When the mobile app craze was at its peak about 3 years ago, App enthusiast proclaimed the death of the web. Everything according them was going to be run on an App. If you didn’t have one, you were doomed! How wrong.
The web has grown stronger and more popular than ever while mobile native apps are dwindling each day. Please don’t confuse this with mobile in general. Mobile is of course now more prevalent than your good-old desktop. Google, Facebook and other top guns are reporting more traffic coming from mobile devices than desktop PCs. Most of Dignited’s traffic also comes from mobile devices than from desktop. But just because it’s from mobile doesn’t mean it’s coming from mobile apps.
Stats show that the average Joe now downloads zero Apps per month. Myself, I don’t remember when I last downloaded an App from the App store. I’ve about 5 Apps I mostly use on an hourly basis; Gmail, Whatsapp, Telegram, Facebook and Firefox. About 7 I use on a daily and just less than 10 I use occasionally. The rest of the 120 Apps installed on my phone lie idle mostly eating up my phone memory. I mostly use browsers such as Firefox or chrome to access information on the web and navigate external links from Facebook or Whatsapp.
Related post: Here is a list of over 160 Ugandan Android Apps on the Google Play Store that you probably didn’t know about
What just happened here? It’s simple, the web is still strong with its operating system being browsers. Mobile browsers have gotten smarter and more powerful supporting even the most sophisticated Apps. In fact with now Google backed so-called Progressive Web Apps, web apps can now access some of the phone’s native features such as GPS, Accelerator and the like. They are not yet as powerful and as easy to use as native mobile apps, but they are close.
So are native mobile apps going to completely die any time soon? Of course not. Those apps that you heavily use to communicate with family and friends or make repeative transactions or those apps that heavily rely on your phone’s native features such as GPS/Accelerator are probably here to stay. There’s no way I’ll play Temple run on a mobile web app. I will not ditch Gmail mobile app any time soon. I can’t imagine my phone without Whatsapp or Telegram. I heavily use Facebook App to stay intouch with friends and manage several pages. These apps have become browsers of sorts.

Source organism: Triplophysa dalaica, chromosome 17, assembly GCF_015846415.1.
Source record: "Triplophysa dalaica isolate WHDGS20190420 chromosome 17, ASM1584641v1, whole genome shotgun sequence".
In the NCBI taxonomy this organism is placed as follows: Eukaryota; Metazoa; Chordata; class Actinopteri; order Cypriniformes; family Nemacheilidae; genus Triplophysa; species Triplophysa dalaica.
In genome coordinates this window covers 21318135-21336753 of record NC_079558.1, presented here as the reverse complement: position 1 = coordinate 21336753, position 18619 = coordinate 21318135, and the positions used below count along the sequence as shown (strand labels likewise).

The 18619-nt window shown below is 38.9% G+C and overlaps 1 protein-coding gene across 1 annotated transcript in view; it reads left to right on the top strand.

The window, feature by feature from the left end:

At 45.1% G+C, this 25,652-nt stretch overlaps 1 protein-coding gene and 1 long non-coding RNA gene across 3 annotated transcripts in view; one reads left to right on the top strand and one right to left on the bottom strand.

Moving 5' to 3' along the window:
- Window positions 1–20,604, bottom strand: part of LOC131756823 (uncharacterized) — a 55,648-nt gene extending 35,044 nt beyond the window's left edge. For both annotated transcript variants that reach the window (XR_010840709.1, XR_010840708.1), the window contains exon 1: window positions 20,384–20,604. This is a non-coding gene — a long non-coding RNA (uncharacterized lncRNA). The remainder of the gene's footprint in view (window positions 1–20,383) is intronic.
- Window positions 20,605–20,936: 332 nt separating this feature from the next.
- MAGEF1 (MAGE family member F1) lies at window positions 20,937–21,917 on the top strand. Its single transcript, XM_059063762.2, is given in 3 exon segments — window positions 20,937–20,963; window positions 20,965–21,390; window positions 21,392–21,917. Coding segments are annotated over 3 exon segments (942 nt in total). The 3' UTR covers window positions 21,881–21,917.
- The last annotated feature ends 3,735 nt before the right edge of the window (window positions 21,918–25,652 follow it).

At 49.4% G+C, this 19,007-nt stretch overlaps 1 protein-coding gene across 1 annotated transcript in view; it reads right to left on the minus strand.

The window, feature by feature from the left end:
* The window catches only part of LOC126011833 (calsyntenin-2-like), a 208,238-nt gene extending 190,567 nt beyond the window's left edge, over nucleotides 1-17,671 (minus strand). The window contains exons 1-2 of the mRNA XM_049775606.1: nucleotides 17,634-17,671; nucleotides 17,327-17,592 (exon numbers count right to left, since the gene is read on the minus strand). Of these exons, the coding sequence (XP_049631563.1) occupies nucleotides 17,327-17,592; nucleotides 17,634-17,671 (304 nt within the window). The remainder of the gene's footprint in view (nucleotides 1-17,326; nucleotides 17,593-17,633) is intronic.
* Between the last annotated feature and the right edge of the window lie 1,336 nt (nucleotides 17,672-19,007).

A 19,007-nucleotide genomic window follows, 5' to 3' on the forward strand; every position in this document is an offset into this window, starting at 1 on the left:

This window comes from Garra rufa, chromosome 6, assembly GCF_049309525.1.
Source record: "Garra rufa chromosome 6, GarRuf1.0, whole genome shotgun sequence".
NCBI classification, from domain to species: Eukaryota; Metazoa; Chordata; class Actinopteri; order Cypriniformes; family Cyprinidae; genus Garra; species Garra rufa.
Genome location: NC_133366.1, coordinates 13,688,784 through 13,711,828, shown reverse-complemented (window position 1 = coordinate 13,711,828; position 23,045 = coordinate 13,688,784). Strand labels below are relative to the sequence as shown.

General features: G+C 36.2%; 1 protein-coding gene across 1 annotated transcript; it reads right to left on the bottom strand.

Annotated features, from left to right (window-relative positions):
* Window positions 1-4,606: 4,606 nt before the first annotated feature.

Facebook collection of apps have become the browser of our social lives. Gmail has become the browser for our communication. Whatapp/Telegram have equally become browsers for texting and group communication. What smart developers are doing is use these mobile “browsers” to build their own “Apps” via what’s now called “Bots”.
Related post: Rise of the Bots: How software robots and AI are redefining how we live and communicate
The rise of bots can’t be underestimated. Almost all the big players are opening up their platforms to some kind of bots store. The front-runners here are Telegram and Facebook Messenger. Just like you can run your website or Web app on a browser like Firefox, you can run your own bot or App on Telegram or Messenger. That’s really cool because you don’t have to worry about a lot of things. Things like building a cross-platform app or multiple versions of the App that work across Android or iOS or Windows Phone. You don’t have keep pushing Updates that require your users to re-download the App each time. You simply update the codebase of your App running remotely on some servers and your users instantly see the changes across all platforms. In short, bots are much much cheaper to build and maintain compared to native apps.
Related Post: Panya, Uganda’s on-demand service bots for Telegram and Facebook Messenger
Now there are number of Smart Ugandans following this trend. Yoza, the Uber for laundry launched its bot for Messenger. I actually use it instead of the App when I need to hail laundry services. I don’t have to download their app or start it when I already have Facebook Messenger opened. Panya, the mobile directory for service providers exclusively runs bots on Telegram, Messenger and Whatsapp. See, I just have to dial the Panya bot on my Telegram whenever I need to hail an Uber. Now think about several other businesses that can turn their long-dead, less mobile-friendly websites or idle Facebook pages into more lively and interactive/transactional bots? It could start a whole new revolution on how organizations, government and companies do business in the mobile era.
So next time you want to build an App for your product, you will have to think carefully about whether or not your intended users will actually download let-alone use your App. You have to weigh options between making your website more mobile-friendly or probably role out an interactive bot on existing widely used social platforms.
One thought on “Native Mobile apps are dead: Build a bot or Progressive Web app”
I suppose these bots and “progressive web apps” will run magically in the air? Bot on native browsers or native chat apps? So you are just encouraging people to be lazy and build their success on the work of others?
Pitch this as pivoting away from development of onetime sell apps and a move towards provisions of services that encourage repeat business and an ecosystem that complimentary services can easily work together.
But to herald it as the death of native apps? David please!!